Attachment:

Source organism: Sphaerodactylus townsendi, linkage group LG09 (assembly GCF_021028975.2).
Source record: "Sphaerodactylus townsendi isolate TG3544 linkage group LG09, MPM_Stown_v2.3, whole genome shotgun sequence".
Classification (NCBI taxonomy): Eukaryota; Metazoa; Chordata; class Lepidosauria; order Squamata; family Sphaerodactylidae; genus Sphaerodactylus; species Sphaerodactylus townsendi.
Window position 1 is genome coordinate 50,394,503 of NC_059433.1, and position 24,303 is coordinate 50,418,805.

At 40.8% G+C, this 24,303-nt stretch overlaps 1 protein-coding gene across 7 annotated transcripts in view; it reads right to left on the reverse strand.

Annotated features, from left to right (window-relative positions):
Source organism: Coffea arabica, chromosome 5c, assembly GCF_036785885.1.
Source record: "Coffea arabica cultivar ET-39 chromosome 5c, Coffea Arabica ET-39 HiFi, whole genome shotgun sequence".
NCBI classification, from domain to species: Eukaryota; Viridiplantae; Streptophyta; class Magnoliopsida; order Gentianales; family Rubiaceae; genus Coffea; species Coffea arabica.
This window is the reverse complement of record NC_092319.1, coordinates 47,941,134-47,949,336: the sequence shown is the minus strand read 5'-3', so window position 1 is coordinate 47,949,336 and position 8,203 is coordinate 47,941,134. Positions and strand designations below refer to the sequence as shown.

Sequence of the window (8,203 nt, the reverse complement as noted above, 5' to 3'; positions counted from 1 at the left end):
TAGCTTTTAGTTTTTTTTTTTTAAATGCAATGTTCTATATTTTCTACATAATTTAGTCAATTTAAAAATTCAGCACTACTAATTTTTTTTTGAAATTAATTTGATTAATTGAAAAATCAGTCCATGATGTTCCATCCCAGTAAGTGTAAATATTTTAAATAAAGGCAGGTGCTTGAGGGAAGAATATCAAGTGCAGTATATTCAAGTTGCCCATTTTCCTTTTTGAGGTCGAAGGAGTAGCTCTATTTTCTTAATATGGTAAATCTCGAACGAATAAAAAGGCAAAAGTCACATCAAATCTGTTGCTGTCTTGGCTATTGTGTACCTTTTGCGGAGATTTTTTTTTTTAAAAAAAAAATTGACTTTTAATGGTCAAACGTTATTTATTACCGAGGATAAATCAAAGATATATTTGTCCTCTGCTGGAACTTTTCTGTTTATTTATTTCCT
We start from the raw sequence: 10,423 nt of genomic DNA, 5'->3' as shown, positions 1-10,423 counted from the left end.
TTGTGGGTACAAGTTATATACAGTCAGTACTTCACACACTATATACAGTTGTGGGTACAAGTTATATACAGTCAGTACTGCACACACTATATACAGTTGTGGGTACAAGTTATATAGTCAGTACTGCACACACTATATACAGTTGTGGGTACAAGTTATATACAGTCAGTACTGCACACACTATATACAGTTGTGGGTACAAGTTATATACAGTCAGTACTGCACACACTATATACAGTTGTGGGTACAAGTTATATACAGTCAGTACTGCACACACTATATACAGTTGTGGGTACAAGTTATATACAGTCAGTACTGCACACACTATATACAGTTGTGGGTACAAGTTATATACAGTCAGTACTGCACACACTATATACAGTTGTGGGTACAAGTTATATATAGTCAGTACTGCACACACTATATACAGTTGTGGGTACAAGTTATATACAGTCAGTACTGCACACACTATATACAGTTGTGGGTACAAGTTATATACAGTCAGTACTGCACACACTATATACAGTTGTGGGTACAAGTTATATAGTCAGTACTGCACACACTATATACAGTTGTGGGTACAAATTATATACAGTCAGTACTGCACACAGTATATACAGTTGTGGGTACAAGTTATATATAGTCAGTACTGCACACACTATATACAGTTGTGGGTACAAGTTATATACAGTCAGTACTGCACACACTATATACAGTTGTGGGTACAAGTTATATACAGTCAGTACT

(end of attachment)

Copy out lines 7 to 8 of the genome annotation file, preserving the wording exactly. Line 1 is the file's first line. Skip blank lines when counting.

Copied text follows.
Source organism: Coffea arabica, chromosome 5c, assembly GCF_036785885.1.
Source record: "Coffea arabica cultivar ET-39 chromosome 5c, Coffea Arabica ET-39 HiFi, whole genome shotgun sequence".